The Copenhagen Wheel


Transportation poses an ongoing dilemma: It is necessary for economic development, and yet it has immense environmental impact. The Copenhagen Wheel aims to address this issue by providing a combined technical, behavioral and systemic solution.

The wheel is perfect for individuals—the elderly, the physically impaired, the design-savvy, or those with a long or hilly commute—but can also be used in shared bike fleets—for bicycle and parking police, municipal workers or the general public. Beyond being a vehicle that gets you from A to B, it is also a smart sensing device. Sensors inside the wheel gather information that help you pick less polluted bike routes, achieve exercise goals or challenge others to ride more. The wheel uses a technical solution (a motor and batteries with regeneration capabilities) to help people overcome distance and topography and a real-time data network and a series of cycling-related mobile applications to support city infrastructure creation and foster a sense of safety. Unlike other e-bikes on the market, The Copenhagen Wheel is designed to be a plug-and-play device that makes the cycling experience more fun.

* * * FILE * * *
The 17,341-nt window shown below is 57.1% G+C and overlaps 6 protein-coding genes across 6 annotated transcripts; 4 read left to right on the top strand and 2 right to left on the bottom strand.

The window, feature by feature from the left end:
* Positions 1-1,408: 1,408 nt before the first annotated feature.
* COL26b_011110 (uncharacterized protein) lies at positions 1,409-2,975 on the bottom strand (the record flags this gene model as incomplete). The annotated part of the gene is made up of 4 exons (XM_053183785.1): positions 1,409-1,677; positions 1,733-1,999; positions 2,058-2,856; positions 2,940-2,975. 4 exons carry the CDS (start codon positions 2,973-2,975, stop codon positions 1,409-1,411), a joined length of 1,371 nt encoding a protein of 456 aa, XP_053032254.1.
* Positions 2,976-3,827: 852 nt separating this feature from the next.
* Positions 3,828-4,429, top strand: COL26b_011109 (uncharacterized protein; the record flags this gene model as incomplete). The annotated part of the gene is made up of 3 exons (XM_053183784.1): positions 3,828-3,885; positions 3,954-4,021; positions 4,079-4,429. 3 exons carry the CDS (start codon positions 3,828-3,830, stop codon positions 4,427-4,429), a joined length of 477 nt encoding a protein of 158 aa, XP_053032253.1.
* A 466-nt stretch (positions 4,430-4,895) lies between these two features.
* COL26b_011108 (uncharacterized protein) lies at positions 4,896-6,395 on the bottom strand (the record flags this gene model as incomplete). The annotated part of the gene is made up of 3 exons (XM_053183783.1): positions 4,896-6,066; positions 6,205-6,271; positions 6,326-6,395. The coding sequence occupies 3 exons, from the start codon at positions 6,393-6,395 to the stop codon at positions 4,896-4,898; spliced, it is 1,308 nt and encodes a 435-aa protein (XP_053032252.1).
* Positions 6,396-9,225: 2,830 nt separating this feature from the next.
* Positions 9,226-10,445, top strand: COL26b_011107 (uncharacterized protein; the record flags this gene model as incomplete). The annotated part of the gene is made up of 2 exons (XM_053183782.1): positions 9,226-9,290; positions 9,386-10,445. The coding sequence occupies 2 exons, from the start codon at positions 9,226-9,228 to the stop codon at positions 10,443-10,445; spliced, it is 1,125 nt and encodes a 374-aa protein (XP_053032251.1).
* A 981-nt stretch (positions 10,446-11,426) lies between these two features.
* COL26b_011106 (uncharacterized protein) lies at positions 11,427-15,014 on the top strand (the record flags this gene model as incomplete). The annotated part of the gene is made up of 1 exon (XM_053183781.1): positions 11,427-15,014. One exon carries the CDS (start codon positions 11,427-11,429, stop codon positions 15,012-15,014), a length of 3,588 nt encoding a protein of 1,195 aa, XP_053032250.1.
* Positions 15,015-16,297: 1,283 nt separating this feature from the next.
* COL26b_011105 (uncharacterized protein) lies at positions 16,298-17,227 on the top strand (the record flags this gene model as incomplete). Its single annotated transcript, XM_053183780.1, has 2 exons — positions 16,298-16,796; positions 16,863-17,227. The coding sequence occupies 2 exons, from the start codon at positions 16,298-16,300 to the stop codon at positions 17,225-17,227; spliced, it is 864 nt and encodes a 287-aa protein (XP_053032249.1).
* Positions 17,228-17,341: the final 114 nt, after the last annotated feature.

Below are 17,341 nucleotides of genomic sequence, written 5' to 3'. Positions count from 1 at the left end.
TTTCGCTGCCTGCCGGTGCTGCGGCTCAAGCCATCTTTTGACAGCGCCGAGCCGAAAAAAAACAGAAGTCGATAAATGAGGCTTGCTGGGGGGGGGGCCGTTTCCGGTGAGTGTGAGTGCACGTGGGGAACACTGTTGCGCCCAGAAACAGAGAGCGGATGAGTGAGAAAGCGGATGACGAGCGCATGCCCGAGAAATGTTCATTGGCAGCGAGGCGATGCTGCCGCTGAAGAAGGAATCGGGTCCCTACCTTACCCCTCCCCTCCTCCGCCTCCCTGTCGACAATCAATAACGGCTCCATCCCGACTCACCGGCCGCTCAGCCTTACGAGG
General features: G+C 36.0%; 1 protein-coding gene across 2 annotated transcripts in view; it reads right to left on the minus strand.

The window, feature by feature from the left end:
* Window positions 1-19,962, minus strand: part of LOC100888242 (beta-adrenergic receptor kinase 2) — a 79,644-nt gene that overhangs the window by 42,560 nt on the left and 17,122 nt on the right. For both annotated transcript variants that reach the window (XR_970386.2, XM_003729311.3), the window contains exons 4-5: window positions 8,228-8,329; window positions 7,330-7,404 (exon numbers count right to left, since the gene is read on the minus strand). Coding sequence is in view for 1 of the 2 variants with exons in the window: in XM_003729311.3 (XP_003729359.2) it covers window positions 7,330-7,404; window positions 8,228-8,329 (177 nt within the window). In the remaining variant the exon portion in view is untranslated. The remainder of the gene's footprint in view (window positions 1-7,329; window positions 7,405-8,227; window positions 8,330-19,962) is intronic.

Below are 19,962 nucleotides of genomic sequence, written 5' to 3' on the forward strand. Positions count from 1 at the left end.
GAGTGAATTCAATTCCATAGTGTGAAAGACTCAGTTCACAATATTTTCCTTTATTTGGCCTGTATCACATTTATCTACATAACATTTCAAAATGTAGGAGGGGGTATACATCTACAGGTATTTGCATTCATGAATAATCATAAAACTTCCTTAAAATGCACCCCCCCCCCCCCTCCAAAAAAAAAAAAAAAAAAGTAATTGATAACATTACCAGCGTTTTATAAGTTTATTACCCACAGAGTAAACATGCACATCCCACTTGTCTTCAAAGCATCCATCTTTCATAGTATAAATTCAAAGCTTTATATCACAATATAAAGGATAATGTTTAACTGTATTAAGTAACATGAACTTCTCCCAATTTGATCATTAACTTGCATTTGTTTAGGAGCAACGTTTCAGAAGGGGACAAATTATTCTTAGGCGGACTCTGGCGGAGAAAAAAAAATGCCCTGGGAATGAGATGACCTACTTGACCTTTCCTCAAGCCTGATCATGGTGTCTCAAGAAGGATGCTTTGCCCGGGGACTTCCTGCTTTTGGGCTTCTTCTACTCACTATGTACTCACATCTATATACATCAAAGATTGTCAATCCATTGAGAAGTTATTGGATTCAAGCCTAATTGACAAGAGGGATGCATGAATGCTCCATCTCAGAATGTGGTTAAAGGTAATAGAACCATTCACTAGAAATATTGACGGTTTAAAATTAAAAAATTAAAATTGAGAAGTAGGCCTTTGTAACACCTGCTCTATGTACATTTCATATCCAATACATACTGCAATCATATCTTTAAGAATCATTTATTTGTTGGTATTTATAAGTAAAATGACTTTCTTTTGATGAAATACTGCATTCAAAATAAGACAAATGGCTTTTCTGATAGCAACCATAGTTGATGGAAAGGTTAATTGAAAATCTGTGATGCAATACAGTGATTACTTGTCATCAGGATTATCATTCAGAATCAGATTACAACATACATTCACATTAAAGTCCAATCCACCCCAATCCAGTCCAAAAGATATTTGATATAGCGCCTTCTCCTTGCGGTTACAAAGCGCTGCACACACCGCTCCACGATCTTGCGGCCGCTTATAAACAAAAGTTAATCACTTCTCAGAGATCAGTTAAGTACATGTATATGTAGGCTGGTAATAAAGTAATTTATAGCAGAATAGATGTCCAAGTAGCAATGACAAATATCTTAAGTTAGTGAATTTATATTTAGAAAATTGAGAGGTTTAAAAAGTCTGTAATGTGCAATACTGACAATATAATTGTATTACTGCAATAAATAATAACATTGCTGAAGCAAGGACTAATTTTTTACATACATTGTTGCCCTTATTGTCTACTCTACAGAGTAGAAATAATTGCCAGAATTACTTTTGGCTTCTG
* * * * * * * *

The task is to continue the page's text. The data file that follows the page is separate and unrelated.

Lastly, when many cyclists donate the data their wheel collects, cities gain access to unprecedented, fine-grained environmental information that can impact resource allocation or the implementation of environmental and transportation policies.

Designed by
Christine Outram (Australia), Carlo Ratti (Italy), Assaf Biderman (Israel), Vincenzo Manzoni (Italy), Xiaoji Chen (China), Roon E. Kang (United States of America), Mark Yen (United States of America), Jennifer Dunnam (United States of America), Myshkin Ingawale (India), Ari Kardasis (United States of America) and Andrea Cassi (Italy), 2008

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